No matter how deeply Nicole and David DeRosa dive into the world of beauty, they always look to one thing for inspiration: family. Their spa's name itself is a combination of Nicole's and her sister Jolene's—but that doesn't mean the DeRosas define family by blood alone. Nearly 70 stylists and aestheticians fit under that umbrella term, giving spa nijoli & salon a homey feel while drawing upon a diverse array of talents rather than just one uncle who claims he can fix a hairdryer. And the summation of such experience is a well-rounded spa that Boston Magazine crowned Best of Boston in 2011 and 2012.
The family feeling is infectious. Guests wandering into spa nijoli & salon sink into the warmth of autumnal tones and antique furniture that play on their nostalgia while massage therapists oust stress and skin technicians return a youthful glow to their face. To keep spa escapes from being dominated by children running around everywhere, spa nijoli & salon offers a daycare service through the neighboring Latitude Sports Club.
Within Moksha Spa and Wellness Center's 5,000 square feet of tranquil, Asian-themed space, staffers inspire well-being with holistic therapies. Reiki healing aims to clear blocked energy pathways, and shirodhara?an ancient ayurvedic technique in which herbal oil flows over the forehead while a staff member massages the face, scalp, neck, and shoulders?calms the body and mind. Couples enjoy candlelight and a rose-petal bath in the massage room, where therapists wrap bodies in organic exfoliants or detoxifying clay.
The spa radiates with color, from brilliant oranges and yellows in the reception area to vibrant red sofas with metallic accents. Cheerful lime-green walls surround the pedicure room, where guests ascend to a cushioned and tiled throne for foot pampering and scepter filing.
Within a tranquil, ocean-themed spa, licensed massage therapist Carol Parker and a team of professionals reduce stress with a variety of massage modalities and refreshing spa add-ons. Parker continuously builds on the education she acquired at The Salter School to bring relief to weary muscles. In addition to standard modalities such as Swedish, sports, and hot stone, Parker practices shiatsu finger-pressure massage and heat therapy with warmed seashells or seared T-bone steaks. Therapists light candles and play soft music to set a tranquil ambiance for couples massages and tailor hand movements to alleviate discomforts during pregnancy services. To heal the community in a more figurative sense, Parker regularly donates her therapeutic services to athletes raising money for charitable causes.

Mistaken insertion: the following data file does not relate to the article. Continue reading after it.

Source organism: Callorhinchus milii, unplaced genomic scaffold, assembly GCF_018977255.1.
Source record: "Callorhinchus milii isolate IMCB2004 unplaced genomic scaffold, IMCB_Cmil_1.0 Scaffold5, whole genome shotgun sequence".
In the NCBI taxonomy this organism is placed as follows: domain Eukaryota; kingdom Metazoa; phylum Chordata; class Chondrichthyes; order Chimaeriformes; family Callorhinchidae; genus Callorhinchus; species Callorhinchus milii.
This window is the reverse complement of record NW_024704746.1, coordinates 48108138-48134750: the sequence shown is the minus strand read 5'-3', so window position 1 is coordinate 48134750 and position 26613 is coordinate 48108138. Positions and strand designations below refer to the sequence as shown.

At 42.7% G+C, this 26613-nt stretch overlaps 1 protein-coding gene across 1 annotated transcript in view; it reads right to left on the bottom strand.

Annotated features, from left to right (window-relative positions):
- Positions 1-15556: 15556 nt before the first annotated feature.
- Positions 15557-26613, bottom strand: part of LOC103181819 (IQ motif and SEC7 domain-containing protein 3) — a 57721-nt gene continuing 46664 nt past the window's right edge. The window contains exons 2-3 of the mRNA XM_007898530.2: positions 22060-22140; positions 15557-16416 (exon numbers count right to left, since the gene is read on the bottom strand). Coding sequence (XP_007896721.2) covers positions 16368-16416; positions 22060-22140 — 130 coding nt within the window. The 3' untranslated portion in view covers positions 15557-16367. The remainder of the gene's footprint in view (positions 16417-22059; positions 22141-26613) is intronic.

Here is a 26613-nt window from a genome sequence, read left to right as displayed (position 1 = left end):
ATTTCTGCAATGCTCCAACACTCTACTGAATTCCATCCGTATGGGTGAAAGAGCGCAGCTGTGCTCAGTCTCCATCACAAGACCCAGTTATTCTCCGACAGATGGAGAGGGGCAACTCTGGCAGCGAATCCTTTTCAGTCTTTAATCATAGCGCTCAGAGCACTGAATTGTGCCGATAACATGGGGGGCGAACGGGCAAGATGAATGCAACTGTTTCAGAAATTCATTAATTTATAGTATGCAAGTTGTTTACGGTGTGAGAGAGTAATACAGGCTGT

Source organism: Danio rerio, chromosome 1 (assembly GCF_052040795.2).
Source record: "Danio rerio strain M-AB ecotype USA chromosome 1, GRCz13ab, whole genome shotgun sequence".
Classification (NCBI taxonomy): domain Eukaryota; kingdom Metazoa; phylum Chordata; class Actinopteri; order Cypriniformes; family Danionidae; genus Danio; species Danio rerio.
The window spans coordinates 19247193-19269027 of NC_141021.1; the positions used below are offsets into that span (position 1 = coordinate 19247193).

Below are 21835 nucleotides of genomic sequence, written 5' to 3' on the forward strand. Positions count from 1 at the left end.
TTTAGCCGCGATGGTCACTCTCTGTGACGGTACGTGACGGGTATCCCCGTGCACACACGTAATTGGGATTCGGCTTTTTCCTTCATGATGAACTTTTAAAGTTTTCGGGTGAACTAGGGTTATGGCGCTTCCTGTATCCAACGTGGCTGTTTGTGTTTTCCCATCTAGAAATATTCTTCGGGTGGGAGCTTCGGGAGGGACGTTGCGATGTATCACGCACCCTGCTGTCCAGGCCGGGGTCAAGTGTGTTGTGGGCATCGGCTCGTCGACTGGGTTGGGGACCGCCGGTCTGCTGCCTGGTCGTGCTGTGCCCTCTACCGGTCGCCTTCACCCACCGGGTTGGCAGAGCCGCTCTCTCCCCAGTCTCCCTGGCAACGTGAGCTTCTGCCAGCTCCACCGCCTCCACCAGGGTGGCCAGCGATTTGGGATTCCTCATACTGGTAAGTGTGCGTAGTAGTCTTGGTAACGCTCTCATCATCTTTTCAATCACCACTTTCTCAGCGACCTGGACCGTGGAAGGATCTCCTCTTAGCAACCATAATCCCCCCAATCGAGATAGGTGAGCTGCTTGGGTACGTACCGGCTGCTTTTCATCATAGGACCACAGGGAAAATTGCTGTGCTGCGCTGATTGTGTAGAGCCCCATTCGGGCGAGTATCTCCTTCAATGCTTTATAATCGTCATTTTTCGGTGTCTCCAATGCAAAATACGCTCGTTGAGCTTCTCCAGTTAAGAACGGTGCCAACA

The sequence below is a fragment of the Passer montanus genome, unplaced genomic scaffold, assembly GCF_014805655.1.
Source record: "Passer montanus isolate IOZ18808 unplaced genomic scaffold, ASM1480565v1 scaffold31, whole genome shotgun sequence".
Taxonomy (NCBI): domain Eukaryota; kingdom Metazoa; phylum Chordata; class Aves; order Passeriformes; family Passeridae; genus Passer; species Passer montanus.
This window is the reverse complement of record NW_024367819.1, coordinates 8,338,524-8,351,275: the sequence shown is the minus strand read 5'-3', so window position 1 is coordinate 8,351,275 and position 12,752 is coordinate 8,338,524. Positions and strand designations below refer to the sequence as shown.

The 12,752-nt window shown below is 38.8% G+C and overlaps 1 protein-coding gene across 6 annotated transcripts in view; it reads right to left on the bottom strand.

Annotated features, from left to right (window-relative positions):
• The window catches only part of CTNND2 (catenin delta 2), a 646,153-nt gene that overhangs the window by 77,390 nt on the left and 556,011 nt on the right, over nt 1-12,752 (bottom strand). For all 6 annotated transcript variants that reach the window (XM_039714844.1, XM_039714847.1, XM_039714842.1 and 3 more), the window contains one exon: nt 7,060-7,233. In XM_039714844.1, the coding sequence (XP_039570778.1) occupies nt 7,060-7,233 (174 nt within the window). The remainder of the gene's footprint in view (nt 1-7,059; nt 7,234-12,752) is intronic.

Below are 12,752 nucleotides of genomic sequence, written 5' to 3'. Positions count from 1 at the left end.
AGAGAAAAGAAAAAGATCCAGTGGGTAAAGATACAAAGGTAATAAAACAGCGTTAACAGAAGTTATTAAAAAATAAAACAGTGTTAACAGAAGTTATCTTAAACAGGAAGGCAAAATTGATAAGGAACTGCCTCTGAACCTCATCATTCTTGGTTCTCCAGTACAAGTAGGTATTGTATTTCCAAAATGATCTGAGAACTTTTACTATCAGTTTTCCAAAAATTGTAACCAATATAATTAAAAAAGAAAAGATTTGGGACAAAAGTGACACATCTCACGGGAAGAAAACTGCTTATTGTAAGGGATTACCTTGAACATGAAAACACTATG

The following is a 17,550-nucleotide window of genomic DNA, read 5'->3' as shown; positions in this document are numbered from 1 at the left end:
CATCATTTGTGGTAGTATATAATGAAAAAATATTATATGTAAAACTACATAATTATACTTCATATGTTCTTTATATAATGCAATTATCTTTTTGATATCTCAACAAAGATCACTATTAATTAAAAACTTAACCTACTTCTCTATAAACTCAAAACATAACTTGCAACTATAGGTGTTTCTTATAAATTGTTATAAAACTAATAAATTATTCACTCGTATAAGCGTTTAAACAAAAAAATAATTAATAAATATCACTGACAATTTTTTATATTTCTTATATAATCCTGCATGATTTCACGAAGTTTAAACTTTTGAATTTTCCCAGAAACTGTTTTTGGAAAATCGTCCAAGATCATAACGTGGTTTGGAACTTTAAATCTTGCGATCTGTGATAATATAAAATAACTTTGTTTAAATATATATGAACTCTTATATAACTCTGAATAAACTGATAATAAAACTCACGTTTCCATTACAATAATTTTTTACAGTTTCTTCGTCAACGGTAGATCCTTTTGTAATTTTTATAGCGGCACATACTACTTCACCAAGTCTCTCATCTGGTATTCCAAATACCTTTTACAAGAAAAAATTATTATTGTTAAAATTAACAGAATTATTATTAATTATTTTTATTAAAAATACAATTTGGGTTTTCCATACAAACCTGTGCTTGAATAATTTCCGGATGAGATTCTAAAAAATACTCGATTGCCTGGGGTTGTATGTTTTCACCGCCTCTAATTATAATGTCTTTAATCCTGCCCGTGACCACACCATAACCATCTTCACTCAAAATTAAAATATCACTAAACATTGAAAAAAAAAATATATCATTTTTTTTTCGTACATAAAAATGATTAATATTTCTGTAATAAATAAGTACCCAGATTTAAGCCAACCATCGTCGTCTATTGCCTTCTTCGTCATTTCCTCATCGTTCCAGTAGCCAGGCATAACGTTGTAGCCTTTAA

After clocking in 900 course hours at the Salter School, massage therapist Kendra Retalic now spreads her knowledge of holistic massage therapies with clients in her practice and at charity events. Whether rehabilitating muscles with the compression and stretches of a sports massage or indulging in a soul-soothing reiki session, clients lie upon a padded massage table undressed to their comfort level as Kendra's healing hands serenade their musculoskeletal system for one commercial-free hour. She also taps into the skin-smoothing powers of Dead Sea mud, paraffin wax, and oiled hot stones to rejuvenate exteriors.
Riverside Massage transcends the script of standard spa services by theming their massages and facials around one of the world's most relaxing spots: the ocean. Tropical fruits such as papaya, lime, and coconut sweeten refreshing facials customized to each client's skin, and masks made from Dead Sea mud cleanse pores by absorbing oil and sebum. Inside private treatment rooms, licensed massage therapists administer sand dollar Swedish massages, angler deep-tissue massages, and the jellyfish shiatsu.
There are more than 1,300 species of acacia trees in the world, known for the medicinal quality of their leaves. It’s this sense of holistic healing that Mildred Benitez hopes to evoke with her soothing massage therapy. In the comfort of her cozy studio, Mildred can promote relaxation with flowing Swedish strokes, or use deep-tissue strokes to access lower-layer aches. Pre- and postnatal therapies are also available for expectant mothers and those who play them on TV.